Survive a dog attack
How to first avoid, then fight, and ultimately survive
Learn to spot the warning signs and protect your tribe!
Survive a Dog Attack – published on May 21, 2021
The key factors for understanding dog attacks:
- The best defense is to respect their space and not get attacked, however …
- Over 4 million Americans are bitten by dogs every year.
- Between 1979 and 2005, there was an average of 19 deaths from dog attacks per year.
Unlike dogs, humans are inherently non-lethal. We do not possess built-in cutting tools like teeth and claws. Even simple bludgeoning weapons like a rock or a stick will dramatically increase our lethality.
Physical characteristics of dogs
Dogs have teeth and claws optimized for fighting and hunting. Dogs are shorter in stature and have twice as many legs as humans do. This gives them better leverage at their level. Since they cannot grasp objects, they are not adept at climbing, but they are good swimmers. Most dogs can outrun most humans for short distances. This gives an attacking dog a huge advantage. He can close the distance before it turns into an endurance race. Once he catches you, his instinct will be to take you down. Their jaw muscles have tremendous leverage to clamp down and their interlocking canine teeth will create a strong mechanical lock with whatever is bitten. Your flesh will tear before their jaws let go.
Mental characteristics of dogs
Canines are pack animals with a hierarchical social system. We covered a lot of ground about pack behavior in our Mindset of a Predator article. Dogs allow humans to both integrate into their pack and they integrate into the human pack (family) as well.
Dogs are extremely territorial. They guard resources like food and attention from the alpha human. Their instinct is to sound an alarm bark when there is a perceived threat at a distance. This alarm bark can quickly transition to warning barks and growls as the threat gets closer to their territory. Most dogs simply will not back down when on their home turf.
The next three sections cover avoiding, fighting, and surviving a dog attack. For this discussion, we are assuming you are unarmed. Projectile weapons like pepper spray or a firearm are game changers – as long as you hit your target in the heat of the battle.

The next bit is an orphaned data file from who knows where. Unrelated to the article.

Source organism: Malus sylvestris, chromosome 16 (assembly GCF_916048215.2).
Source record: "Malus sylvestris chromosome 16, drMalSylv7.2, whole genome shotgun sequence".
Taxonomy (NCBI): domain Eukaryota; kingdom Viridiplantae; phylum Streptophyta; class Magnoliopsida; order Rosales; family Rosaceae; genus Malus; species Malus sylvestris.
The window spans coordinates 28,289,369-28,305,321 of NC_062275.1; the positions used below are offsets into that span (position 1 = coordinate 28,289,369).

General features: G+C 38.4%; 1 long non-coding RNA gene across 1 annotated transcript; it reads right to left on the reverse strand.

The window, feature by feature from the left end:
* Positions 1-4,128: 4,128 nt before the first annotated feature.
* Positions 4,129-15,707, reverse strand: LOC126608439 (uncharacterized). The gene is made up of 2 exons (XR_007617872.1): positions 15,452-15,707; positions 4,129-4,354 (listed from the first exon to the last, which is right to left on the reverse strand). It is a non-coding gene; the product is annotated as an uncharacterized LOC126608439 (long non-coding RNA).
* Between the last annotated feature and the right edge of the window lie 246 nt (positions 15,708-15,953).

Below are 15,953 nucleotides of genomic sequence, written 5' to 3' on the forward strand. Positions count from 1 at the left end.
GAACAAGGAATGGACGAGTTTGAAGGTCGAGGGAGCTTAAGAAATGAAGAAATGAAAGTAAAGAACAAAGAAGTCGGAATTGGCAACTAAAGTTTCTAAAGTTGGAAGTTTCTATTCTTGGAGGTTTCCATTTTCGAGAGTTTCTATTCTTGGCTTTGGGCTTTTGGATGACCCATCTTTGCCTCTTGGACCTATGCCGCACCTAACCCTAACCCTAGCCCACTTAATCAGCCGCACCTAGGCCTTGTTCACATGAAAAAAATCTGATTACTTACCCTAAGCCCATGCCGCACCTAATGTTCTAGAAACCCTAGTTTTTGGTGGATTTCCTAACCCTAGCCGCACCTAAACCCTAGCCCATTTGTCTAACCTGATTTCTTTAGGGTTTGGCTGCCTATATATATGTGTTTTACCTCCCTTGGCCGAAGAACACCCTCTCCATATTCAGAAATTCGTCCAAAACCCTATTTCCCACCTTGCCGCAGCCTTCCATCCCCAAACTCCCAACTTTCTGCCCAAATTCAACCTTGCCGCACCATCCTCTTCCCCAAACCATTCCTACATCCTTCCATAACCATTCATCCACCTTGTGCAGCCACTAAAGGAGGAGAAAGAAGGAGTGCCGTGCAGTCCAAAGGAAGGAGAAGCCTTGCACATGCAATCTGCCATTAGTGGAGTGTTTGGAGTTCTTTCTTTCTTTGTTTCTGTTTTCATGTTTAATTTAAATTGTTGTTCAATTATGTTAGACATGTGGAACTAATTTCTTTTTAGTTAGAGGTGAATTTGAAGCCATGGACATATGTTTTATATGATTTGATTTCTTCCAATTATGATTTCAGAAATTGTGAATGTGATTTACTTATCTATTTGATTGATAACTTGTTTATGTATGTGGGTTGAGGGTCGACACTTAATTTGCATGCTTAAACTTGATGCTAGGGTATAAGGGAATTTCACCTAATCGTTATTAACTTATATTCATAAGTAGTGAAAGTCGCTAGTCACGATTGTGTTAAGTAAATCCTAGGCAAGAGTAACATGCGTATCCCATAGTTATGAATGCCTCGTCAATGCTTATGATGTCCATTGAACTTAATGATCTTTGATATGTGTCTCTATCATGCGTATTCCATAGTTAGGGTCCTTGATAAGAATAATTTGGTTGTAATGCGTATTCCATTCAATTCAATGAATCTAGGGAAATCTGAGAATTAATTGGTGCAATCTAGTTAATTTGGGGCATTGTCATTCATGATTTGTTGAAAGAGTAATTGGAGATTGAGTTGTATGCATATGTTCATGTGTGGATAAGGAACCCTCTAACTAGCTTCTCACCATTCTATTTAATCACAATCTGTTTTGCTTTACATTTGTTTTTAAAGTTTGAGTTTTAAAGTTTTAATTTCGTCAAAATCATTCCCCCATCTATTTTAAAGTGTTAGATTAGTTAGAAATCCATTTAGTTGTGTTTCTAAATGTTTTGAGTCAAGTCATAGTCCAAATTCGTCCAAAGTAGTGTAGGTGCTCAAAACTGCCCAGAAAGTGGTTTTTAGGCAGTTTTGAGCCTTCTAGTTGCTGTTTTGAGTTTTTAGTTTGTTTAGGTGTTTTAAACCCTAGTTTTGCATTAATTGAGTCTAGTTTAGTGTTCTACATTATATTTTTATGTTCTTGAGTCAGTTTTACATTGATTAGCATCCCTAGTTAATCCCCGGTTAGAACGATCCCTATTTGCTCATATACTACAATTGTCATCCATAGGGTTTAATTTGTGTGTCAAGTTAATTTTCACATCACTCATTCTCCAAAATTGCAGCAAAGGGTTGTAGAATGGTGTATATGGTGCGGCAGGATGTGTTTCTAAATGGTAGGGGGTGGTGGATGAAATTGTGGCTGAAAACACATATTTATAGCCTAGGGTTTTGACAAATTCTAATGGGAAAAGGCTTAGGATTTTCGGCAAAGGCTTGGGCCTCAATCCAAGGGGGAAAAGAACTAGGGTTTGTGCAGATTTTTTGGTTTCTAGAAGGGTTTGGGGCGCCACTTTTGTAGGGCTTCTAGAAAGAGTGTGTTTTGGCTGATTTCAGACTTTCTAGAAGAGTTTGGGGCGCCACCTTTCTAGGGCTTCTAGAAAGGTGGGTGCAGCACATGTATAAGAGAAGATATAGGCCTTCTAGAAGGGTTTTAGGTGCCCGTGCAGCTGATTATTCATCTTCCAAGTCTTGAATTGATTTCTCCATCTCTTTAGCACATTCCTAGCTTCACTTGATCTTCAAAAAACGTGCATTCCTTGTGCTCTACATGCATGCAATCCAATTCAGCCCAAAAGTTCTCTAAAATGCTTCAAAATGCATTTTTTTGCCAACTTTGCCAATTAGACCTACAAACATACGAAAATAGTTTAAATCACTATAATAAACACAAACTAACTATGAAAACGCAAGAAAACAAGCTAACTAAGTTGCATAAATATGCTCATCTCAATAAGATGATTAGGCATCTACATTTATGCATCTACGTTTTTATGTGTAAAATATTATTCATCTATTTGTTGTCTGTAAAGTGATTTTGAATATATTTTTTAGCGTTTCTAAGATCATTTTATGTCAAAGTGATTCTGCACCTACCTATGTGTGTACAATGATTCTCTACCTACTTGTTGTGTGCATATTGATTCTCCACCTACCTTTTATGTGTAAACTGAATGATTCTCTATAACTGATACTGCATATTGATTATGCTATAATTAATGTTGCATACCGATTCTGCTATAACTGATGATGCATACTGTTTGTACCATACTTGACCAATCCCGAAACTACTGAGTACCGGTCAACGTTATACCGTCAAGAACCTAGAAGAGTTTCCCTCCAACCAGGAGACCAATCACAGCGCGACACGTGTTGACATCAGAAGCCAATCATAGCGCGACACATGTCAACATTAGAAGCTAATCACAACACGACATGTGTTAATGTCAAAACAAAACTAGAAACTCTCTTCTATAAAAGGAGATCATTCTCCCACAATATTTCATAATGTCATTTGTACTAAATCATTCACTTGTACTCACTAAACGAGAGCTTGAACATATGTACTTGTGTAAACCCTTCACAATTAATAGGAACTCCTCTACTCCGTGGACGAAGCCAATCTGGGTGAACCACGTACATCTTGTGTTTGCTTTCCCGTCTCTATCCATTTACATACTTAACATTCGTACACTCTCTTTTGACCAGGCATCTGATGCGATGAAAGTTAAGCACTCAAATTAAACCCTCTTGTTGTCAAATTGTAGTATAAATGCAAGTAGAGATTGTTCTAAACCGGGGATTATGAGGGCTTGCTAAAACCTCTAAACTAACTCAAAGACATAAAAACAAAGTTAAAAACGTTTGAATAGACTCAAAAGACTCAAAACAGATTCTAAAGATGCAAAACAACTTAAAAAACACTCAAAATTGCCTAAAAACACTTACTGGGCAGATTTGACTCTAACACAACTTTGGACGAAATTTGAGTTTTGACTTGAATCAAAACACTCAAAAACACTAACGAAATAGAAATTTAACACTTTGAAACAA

How to avoid a dog attack
Dog are territorial and will defend their home. A good sign that there is a dog on the property is trails just inside fences. This indicates that there is a dog present that has been patrolling his yard. Dogs (and humans) who patrol are protective. When you see a dog, note his demeanor and respond accordingly. Besides growling and barking, the visual signs a dog gives when he feels threatened are:
- Head held low. He’s protecting his neck.
- Hair on the neck and back is standing upright.
- The tail stops moving and he generally freezes.
The absence of these signs does not indicate a friendly dog. Not all dogs will clearly communicate that they believe you are a threat. They will also defend a vehicle that they are inside of. Many owners will leave dogs in a car with the windows open. This is a good thing for the dog, but they can surprise people walking by the vehicle. There’s never a bad time to have situational awareness, but it’s especially important when you are walking through a parking lot.
How to fight off a dog attack
Stay on your feet. Once you are on the ground with an aggressive dog, he’s just added better leverage to all of his other advantages – extended canine teeth, claws, thicker skin, quicker reflexes, and all of the fight training he’s had with his litter since he was a puppy. They call it playing, but it resembles competitive canine combat. Not many humans grow up in a physically combative environment. A lot of dogs do.
Use your height. Climb up on something like a car or a picnic table so you can further exploit the height difference between canine and human. Establish the no-beachhead rule on your high ground. Attack him with a kick at the moment he jumps up. The throat is the best target, but the stomach is also an option. Quadrupeds have relatively weak stomach muscles because they do not use them for vertical stability.